“For some reasons, which I find impossible to grasp, Spain did not go along with a general agreement”, EU transport commissioner Jacques Barrot said on 29 November, after 26 ministers had outvoted their Spanish colleague. Madrid had demanded to host a ground control centre for Galileo – a global network of 30 navigation satellites and ground stations, which is meant to end the EU’s reliance on the US Global Positioning System (GPS). Instead, the Spanish government was offered the project’s only ‘life safety’ centre, designed to help all types of search and rescue services. The centre could eventually carry out the functions of a control centre, if certain conditions are met. So far, only two centres – in Germany and Italy – have qualified for such a status.
“We have reached the point where it was no longer possible to carry on with that situation”, Portuguese transport minister Mario Lino said in response to Spain’s firm opposition to a compromise scenario. He added that “I did not understand what it was they were objecting to…we really listened to Spanish concerns and we think it’s clearly reflected in the text”. Despite the absence of a unanimous EU agreement, the bloc’s biggest ever joint technological project is not expected to be further delayed.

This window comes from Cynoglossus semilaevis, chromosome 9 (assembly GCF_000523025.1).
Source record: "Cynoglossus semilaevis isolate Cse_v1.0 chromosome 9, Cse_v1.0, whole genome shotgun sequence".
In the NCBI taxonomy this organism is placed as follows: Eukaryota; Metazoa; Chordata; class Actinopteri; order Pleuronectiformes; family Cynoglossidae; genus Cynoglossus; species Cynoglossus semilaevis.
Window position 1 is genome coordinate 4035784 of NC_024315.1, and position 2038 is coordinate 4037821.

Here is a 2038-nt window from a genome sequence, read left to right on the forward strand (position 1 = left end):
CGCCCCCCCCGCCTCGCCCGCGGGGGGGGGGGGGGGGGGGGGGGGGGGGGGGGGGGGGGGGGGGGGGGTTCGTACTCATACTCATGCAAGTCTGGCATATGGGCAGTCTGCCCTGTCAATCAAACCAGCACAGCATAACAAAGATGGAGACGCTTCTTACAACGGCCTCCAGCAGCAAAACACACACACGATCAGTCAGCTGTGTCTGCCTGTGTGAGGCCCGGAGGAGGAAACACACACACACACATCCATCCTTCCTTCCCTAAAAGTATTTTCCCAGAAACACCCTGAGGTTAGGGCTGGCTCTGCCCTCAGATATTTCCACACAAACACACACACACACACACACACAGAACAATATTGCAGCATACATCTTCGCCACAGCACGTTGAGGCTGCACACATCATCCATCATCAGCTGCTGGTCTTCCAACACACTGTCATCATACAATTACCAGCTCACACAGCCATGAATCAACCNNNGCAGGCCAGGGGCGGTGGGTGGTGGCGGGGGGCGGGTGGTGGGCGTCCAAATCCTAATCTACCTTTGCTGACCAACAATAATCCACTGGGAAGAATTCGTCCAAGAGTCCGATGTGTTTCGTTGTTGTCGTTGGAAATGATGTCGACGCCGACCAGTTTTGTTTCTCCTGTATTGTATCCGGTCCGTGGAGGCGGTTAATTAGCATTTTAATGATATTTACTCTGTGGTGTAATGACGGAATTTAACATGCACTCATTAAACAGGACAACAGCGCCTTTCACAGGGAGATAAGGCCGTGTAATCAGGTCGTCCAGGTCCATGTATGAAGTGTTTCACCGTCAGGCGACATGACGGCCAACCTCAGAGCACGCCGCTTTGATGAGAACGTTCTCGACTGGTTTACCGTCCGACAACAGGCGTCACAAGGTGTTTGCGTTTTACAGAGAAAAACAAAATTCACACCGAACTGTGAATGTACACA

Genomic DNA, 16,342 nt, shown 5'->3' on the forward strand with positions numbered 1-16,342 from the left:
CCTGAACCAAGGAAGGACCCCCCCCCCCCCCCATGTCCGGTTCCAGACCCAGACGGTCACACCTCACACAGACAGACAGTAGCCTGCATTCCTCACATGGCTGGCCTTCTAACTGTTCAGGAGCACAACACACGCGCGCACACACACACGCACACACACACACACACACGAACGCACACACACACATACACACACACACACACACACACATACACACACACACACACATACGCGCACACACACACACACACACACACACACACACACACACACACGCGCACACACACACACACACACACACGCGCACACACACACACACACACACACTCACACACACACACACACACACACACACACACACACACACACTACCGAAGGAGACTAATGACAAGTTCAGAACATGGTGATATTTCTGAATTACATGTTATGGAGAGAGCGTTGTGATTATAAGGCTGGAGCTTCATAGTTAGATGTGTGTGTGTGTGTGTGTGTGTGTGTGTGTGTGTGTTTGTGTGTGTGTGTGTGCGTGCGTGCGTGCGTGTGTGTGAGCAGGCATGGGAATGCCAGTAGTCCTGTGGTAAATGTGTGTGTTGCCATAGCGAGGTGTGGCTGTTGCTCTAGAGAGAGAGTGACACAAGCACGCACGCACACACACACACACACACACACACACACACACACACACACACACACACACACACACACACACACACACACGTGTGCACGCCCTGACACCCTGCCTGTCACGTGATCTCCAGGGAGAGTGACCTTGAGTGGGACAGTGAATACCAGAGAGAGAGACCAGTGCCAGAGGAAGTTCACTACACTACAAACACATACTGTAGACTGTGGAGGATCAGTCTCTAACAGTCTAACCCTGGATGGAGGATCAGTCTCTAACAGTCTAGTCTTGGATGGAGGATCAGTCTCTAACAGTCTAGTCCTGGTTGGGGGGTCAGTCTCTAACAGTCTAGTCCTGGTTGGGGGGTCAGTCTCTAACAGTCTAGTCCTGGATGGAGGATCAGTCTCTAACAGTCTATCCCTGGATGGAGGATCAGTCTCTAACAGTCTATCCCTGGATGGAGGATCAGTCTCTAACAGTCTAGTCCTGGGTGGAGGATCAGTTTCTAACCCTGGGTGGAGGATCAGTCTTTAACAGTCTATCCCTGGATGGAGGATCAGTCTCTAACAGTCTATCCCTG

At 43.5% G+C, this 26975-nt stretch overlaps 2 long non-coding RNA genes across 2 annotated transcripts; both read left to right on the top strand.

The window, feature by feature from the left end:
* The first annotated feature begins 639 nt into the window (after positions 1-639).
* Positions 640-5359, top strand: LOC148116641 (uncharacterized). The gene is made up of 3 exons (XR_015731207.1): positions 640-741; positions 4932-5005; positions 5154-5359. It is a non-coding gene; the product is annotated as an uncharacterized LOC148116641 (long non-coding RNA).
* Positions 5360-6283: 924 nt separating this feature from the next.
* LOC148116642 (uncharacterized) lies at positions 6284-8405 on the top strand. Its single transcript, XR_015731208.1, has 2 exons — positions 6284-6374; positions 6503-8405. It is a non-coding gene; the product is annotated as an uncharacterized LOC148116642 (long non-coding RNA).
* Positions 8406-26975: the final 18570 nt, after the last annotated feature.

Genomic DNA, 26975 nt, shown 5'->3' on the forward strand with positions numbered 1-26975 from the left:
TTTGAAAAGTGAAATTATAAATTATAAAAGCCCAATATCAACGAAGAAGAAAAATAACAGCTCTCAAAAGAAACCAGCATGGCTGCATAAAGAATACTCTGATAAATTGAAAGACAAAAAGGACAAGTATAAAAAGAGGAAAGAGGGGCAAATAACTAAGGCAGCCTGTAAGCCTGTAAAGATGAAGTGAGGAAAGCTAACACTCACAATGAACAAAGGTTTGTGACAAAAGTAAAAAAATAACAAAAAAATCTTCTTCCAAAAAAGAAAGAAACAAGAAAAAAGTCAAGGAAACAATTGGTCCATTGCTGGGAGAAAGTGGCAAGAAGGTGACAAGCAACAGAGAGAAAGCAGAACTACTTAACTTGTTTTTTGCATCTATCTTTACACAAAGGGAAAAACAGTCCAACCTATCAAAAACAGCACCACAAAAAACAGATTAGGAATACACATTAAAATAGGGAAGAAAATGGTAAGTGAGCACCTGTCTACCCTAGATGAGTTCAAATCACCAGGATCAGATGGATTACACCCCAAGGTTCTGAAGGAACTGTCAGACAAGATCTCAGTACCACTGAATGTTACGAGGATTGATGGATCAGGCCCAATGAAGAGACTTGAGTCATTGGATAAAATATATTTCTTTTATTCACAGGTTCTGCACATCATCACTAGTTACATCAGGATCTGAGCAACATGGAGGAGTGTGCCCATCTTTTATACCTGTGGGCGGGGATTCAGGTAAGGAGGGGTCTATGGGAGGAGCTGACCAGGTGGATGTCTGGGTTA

Originally a public-private project, it has already been postponed by five years to 2013, as the private consortium, consisting of eight European firms, could not agree a common commercial position. “We are now going to move on to the implementation phase and to put an end to this period of disturbance that accompanied this process in recent times”, Mr Lino said. According to the newly-adopted industrial plan, the construction of Galileo will be divided into six phases, with each of them having one main investor and several subcontractors – a model which should ensure all member states will be able to bid.
This was “very difficult” to agree, commissioner Barrot said, referring to the need to “reconcile necessary measures of competition and the desire for fair allocation of the construction work of Galileo”. In addition, he pointed out that once up and running, Galileo will “ensure the economic and strategic independence” of the EU, as “special navigation is an indication of power” on the world stage.